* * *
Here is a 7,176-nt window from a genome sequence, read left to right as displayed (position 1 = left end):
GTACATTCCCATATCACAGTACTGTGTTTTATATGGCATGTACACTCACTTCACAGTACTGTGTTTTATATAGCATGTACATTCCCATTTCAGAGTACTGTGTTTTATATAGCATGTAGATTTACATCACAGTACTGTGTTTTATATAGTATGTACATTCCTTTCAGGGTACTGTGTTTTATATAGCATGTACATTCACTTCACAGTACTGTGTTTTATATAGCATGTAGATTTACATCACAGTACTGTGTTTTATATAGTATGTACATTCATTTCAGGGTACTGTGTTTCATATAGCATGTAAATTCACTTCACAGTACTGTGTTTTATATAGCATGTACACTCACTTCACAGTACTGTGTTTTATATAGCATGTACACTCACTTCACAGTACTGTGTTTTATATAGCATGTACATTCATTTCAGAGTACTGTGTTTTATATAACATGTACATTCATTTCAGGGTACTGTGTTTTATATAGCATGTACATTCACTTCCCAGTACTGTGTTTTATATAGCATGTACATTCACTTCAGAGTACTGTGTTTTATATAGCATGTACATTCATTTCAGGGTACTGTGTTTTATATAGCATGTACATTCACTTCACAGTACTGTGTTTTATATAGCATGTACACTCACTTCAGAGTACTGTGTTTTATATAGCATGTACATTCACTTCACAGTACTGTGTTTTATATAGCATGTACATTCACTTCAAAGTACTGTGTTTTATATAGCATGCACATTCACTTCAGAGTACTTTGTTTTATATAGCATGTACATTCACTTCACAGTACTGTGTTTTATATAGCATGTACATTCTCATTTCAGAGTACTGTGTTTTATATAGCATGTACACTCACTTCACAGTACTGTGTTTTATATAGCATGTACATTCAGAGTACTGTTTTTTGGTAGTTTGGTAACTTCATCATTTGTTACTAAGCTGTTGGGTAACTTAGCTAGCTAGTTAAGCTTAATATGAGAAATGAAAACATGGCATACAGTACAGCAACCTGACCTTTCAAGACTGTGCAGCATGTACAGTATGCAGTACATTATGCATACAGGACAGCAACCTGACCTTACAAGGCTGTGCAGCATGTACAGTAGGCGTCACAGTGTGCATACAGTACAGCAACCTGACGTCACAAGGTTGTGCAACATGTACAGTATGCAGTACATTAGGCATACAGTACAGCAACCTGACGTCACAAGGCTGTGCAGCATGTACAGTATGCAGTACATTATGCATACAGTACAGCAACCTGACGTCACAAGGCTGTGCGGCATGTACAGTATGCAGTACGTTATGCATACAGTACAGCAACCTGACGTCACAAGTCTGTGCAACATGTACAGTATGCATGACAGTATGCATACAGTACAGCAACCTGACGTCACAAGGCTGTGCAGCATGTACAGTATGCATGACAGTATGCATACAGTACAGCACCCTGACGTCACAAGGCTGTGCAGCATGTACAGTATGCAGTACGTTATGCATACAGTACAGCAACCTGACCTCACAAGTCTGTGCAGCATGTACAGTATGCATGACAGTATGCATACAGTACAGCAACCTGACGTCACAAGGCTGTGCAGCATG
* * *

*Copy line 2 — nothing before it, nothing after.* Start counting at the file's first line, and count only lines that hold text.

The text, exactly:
GTACATTCCCATATCACAGTACTGTGTTTTATATGGCATGTACACTCACTTCACAGTACTGTGTTTTATATAGCATGTACATTCCCATTTCAGAGTACTGTGTTTTATATAGCATGTAGATTTACATCACAGTACTGTGTTTTATATAGTATGTACATTCCTTTCAGGGTACTGTGTTTTATATAGCATGTACATTCACTTCACAGTACTGTGTTTTATATAGCATGTAGATTTACATCACAGTACTGTGTTTTATATAGTATGTACATTCATTTCAGGGTACTGTGTTTCATATAGCATGTAAATTCACTTCACAGTACTGTGTTTTATATAGCATGTACACTCACTTCACAGTACTGTGTTTTATATAGCATGTACACTCACTTCACAGTACTGTGTTTTATATAGCATGTACATTCATTTCAGAGTACTGTGTTTTATATAACATGTACATTCATTTCAGGGTACTGTGTTTTATATAGCATGTACATTCACTTCCCAGTACTGTGTTTTATATAGCATGTACATTCACTTCAGAGTACTGTGTTTTATATAGCATGTACATTCATTTCAGGGTACTGTGTTTTATATAGCATGTACATTCACTTCACAGTACTGTGTTTTATATAGCATGTACACTCACTTCAGAGTACTGTGTTTTATATAGCATGTACATTCACTTCACAGTACTGTGTTTTATATAGCATGTACATTCACTTCAAAGTACTGTGTTTTATATAGCATGCACATTCACTTCAGAGTACTTTGTTTTATATAGCATGTACATTCACTTCACAGTACTGTGTTTTATATAGCATGTACATTCTCATTTCAGAGTACTGTGTTTTATATAGCATGTACACTCACTTCACAGTACTGTGTTTTATATAGCATGTACATTCAGAGTACTGTTTTTTGGTAGTTTGGTAACTTCATCATTTGTTACTAAGCTGTTGGGTAACTTAGCTAGCTAGTTAAGCTTAATATGAGAAATGAAAACATGGCATACAGTACAGCAACCTGACCTTTCAAGACTGTGCAGCATGTACAGTATGCAGTACATTATGCATACAGGACAGCAACCTGACCTTACAAGGCTGTGCAGCATGTACAGTAGGCGTCACAGTGTGCATACAGTACAGCAACCTGACGTCACAAGGTTGTGCAACATGTACAGTATGCAGTACATTAGGCATACAGTACAGCAACCTGACGTCACAAGGCTGTGCAGCATGTACAGTATGCAGTACATTATGCATACAGTACAGCAACCTGACGTCACAAGGCTGTGCGGCATGTACAGTATGCAGTACGTTATGCATACAGTACAGCAACCTGACGTCACAAGTCTGTGCAACATGTACAGTATGCATGACAGTATGCATACAGTACAGCAACCTGACGTCACAAGGCTGTGCAGCATGTACAGTATGCATGACAGTATGCATACAGTACAGCACCCTGACGTCACAAGGCTGTGCAGCATGTACAGTATGCAGTACGTTATGCATACAGTACAGCAACCTGACCTCACAAGTCTGTGCAGCATGTACAGTATGCATGACAGTATGCATACAGTACAGCAACCTGACGTCACAAGGCTGTGCAGCATG